Best Lights for Portraits
Photography is about light and controlling light. Light creates the mood in photographs. Under good light, any ordinary object can turn into a beautiful photograph. Portrait photography is no exception. You have unlimited ways to control light in studio to create different moods. You can use from simple on camera flash to more high powered studio lights and the popular tungsten balanced photofloods. The question is, which lighting gives the best effect?
On camera flash: This would be my last choice. On camera flash gives flat results and you have very little
control over the light. You also risk red eye with on camera flash and risk loosing
details in the portrait. Controlling the background is another problem unless you use two
flashes: one for the main subject and one for the background. The only advantages of this
method is ease of use and correct color balance for daylight films. Use on camera flash
only as the second light source to fill in shadows.
Off-camera flash: This is the best way to use your flash for portrait photography. This gives much softer result but positioning the flash and direction of light needs extra care. There is no right or wrong way of positioning the flash. It depends which part of the portrait you want to bring out more or how you want to control shadows. If working with a single flash you need to create a balanced exposure to control background. Although off-camera flash creates softer light than on-camera flash, it is still not the best method. It is best to use off-camera flash with some type of reflector and a photoflood.
Reflectors: By placing a reflector and a photoflood, you reduce contrast and remove shadows to bring out details. Since photofloods are tungsten light, your off-camera flash is used to balance the light for daylight film. You can also position your flash to remove shadows or illuminate the background. You can also use the reflector without a photoflood to bounce off the light from your flash to create a soft light without washing out the details. Depending on the placement of the reflector, some shadows can be added to the portrait to bring out the most interesting parts of a person's features.
Photofloods: These are very inexpensive and popular units for portrait and other types of studio photography. Floods are tungsten balanced films and much like regular desk lamps, so make sure to use films with correct color balance. There are unlimited ways you can use floods. I prefer working with floods and reflectors. This combination creates soft light and allows filling in shadow details. You need to carefully place the light depending on the type of result you are after.
- Rim Light: By placing the light behind the subject you create a silhouette with rim lighting on the hair or a star effect.
- Below light: By placing the light in front and below the subject, you can produce an unreal effect not seen in daylight since sun doesn't shine upward. Light illuminates the lower parts of the face with the rest in shadows. I call this ''freak light'' since the persons looks unreal which reminds me of scary characters in old silent movies.
- Side light: More details are revealed by side lighting. You can bring out the details in parts of the face and create deep shadows on other features by placing the light 45 degrees to the camera. At 90 degrees to the camera, all emphasis is placed on one side of the face and hiding the other half. By placing the light at 135 degrees to camera, the face becomes unrecognizable and only a shape dominates the picture.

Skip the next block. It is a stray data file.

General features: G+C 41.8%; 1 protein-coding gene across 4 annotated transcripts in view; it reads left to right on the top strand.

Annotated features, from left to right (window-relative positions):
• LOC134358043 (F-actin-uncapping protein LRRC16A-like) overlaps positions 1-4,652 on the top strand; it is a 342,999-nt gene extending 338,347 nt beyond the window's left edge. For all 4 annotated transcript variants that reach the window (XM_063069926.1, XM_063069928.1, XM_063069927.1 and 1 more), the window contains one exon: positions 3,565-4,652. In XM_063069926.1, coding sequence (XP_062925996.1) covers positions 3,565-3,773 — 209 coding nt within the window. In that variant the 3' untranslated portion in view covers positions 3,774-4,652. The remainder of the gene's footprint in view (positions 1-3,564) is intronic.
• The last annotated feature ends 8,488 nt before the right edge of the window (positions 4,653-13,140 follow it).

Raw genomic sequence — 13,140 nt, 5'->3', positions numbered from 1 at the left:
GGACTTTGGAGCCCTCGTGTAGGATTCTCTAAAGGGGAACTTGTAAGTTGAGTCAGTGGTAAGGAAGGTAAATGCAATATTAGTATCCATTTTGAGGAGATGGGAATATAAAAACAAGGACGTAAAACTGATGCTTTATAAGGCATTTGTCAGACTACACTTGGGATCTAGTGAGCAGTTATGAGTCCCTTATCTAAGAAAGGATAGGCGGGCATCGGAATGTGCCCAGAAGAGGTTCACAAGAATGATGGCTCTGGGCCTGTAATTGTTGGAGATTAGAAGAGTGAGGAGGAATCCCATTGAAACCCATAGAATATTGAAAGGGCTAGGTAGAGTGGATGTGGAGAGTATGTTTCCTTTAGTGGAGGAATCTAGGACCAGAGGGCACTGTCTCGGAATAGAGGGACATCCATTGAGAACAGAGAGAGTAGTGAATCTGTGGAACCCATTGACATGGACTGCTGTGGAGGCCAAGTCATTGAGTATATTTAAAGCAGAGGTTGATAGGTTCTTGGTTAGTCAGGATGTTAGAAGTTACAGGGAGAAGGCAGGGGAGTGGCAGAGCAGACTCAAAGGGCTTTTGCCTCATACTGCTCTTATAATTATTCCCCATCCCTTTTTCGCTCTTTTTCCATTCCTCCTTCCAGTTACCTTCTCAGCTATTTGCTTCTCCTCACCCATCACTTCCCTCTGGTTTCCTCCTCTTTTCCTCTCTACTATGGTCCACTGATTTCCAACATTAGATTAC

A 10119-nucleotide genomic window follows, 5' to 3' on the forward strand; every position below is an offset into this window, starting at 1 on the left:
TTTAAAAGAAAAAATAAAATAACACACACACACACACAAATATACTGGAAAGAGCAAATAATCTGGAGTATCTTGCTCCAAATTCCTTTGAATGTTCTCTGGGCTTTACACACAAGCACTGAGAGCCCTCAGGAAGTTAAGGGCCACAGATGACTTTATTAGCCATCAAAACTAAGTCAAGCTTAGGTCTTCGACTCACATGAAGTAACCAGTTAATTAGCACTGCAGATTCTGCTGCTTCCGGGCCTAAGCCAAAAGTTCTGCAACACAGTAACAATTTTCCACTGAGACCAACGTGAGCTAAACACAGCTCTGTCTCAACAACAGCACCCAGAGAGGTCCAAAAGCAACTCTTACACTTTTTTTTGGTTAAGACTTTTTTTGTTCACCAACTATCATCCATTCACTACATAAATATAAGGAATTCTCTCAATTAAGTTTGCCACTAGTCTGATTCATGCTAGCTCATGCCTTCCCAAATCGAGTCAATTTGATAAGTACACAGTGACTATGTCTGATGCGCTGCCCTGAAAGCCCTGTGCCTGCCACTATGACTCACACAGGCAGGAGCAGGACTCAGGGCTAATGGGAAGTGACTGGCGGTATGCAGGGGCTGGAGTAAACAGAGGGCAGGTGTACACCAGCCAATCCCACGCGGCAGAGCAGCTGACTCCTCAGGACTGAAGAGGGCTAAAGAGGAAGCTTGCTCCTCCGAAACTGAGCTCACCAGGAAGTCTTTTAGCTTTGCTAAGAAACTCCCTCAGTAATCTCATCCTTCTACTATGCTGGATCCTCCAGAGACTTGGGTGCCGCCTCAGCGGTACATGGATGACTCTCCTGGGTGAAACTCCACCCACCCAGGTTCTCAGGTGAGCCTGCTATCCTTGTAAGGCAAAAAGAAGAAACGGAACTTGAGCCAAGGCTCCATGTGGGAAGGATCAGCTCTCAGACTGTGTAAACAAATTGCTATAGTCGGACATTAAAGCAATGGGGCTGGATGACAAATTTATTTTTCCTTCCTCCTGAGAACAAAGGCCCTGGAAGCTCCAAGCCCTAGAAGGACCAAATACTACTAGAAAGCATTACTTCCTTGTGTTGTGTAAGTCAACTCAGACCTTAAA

- Front light: Brings out maximum detail but very flat results. Avoid positioning the light too close or you can wash out details.
- Top light: Lighting the subject from top, produces strong modeling light without washing out details.
- Background light: You can create a silhouette by lighting the background only.
- Two lights: A second light can be used to remove shadows formed by the main light source. The main light (also called key light) is used to illuminate the subject while the second light is used to remove shadows, light the background, or to add emphasis to particular features such as hair or clothes. Take caution not to create double shadows when working with two lights.
The best way to find out which light is best for portraits is to run a test by positioning the light source at different angles and comparing the results. You can buy a set of floods and stands for under $50.
Recommended reading : Corrective Lighting and
Posing Techniques for Portrait Photographers
Focusing on real people, not models, this book provides practical solutions to masking common flaws, such as concealing a double chin, creating a thinner waistline, or masking complexion problems and wrinkles. Covering both studio and location photography and everything from head shots to full-length portraits, this is an essential guide for making every client look his or her best.
Smith Victor KT750 3-Light
750-Watt Thrifty Photoflood Kit with Corrugated Carrying Case
Thrifty Kits are designed to fulfill basic lighting requirements at an exceptionally affordable price. Each Thrifty Kit has hand spun reflectors made of high strength aluminum with chemically attached interiors for maximum light dispersion. The outer finish is photographic black baked on enamel. The Raven RS6 telescopes to 6' and the Raven RS8 telescopes to 8'. Each Thrifty Kit comes with a photoflood lamps, sockets and cordsets, a corrugated carrying case for storage and transport and the Imaging with Light Guide.